Federal law placed jurisdiction over Drouin's complaint with the education department's office of civil rights. Jan Chapin, an equal opportunity specialist in Kansas City, Mo., is handling the case. She declined to discuss merits of Drouin's complaint.
Chapin said the Rehabilitation Act of 1973 prohibited recipients of federal funding from discriminating against qualified, disabled individuals. KU receives millions of dollars annually from U.S. government sources.
The education department's civil rights staff also examines policies and practices at colleges and universities related to the ADA, signed into law by President George Bush in 1990.
Under federal law, Chapin said, KU is required to provide auxiliary aids, devices or services that result in effective means of communicating course content.
Primary consideration must be given to the preference of the disabled student unless it can be demonstrated an equally effective means of communication is available or unless it can be shown the student's preference causes an undue financial or administrative burden on KU.
Essentially, Drouin said, the government should compel KU to do more to meet her academic needs. Apparently, KU thinks otherwise.
"There is often disagreement on what is 'equally effective' in terms of auxiliary aids," said Bob Mikesic, advocacy coordinator and ADA specialist with Independence Inc. of Lawrence.
Independence Inc. is one of nine centers for independent living serving people with mental and physical disabilities in Kansas.
Mikesic, who also serves on an ADA committee at KU, said involving the education department in the Drouin matter shouldn't be viewed as a negative development.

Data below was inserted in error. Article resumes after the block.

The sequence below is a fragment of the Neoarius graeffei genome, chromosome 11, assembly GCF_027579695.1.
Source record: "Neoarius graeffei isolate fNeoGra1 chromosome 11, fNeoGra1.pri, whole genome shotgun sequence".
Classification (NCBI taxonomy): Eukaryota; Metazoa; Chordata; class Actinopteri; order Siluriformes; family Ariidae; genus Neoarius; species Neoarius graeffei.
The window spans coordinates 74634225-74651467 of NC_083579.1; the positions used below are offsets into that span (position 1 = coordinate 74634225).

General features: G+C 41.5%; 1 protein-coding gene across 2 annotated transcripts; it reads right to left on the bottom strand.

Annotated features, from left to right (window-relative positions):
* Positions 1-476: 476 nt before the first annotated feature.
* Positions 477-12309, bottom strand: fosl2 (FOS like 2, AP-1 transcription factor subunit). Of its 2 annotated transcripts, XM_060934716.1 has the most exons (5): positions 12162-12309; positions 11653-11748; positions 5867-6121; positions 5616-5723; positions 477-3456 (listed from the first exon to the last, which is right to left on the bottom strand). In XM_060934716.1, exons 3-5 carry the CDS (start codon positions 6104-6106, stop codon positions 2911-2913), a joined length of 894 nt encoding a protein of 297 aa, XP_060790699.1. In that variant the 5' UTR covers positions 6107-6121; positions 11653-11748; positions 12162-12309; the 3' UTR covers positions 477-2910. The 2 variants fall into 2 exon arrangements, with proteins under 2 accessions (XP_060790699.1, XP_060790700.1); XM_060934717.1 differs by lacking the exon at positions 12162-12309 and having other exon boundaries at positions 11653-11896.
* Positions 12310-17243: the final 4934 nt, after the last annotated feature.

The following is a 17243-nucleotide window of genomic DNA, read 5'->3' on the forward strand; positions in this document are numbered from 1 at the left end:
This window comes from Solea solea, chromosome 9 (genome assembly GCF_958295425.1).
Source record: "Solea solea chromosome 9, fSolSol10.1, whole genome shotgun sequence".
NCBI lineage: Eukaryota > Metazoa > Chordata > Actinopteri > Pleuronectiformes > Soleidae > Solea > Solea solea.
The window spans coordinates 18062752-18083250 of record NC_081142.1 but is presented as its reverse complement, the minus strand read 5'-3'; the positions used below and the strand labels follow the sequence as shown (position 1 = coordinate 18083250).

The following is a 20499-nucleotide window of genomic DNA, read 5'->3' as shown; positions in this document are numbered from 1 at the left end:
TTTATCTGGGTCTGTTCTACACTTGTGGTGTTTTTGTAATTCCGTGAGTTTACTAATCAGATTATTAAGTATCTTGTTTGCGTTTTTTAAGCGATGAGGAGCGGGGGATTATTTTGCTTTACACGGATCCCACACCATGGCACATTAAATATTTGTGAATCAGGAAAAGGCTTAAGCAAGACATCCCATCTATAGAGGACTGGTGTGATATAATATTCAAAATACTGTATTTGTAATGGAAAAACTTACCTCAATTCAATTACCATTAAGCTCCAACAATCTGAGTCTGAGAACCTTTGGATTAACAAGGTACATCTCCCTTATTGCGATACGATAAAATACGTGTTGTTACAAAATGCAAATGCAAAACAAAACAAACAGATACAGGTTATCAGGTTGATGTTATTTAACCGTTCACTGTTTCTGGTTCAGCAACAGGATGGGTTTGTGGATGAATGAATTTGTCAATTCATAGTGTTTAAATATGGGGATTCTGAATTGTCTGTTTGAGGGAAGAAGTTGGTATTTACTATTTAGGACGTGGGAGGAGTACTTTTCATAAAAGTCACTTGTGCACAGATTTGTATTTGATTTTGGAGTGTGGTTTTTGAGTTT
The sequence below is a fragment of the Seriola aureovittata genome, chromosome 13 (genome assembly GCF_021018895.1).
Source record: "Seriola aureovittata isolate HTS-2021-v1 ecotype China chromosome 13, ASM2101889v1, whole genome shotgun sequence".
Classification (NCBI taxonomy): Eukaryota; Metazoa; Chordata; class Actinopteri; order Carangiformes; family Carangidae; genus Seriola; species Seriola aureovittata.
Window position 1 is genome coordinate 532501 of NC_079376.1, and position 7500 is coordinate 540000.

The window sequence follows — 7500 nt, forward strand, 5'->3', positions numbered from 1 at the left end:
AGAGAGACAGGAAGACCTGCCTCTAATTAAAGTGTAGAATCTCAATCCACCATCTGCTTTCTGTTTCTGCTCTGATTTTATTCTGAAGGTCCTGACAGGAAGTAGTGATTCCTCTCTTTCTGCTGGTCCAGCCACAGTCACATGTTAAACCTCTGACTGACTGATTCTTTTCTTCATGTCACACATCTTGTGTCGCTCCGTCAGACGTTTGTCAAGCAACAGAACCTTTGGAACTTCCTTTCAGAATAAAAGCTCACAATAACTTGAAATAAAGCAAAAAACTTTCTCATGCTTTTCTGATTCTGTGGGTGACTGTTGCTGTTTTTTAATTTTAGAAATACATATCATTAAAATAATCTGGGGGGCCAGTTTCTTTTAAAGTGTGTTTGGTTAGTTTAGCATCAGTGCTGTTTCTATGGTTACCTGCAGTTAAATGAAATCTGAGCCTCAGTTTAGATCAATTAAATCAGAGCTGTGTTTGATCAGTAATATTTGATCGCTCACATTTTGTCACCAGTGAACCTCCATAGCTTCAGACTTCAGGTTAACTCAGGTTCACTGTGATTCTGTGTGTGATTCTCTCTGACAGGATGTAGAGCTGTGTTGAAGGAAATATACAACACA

"It's a way of resolving a problem," he said.
The number of students at KU claiming disabilities quadrupled in the past 15 years to about 400. The actual number of disabled is likely greater. Some students choose not to report disabilities to the Student Assistance Center.
The center knows of 149 students with learning disabilities, 87 with attention deficit disorders, 33 with visual impairments and 24 with hearing difficulties. About 30 students at KU have multiple disabilities.
Drouin's case is unusual, because she took her grievance to the federal government. But she is not alone in her criticism of the way KU deals with disabled students, said Erik Peltzman, a San Carlos, Calif., junior in education.
Peltzman has dyslexia, a disability that inhibits a person's reading or writing skills below what would be expected based on their overall level of intelligence.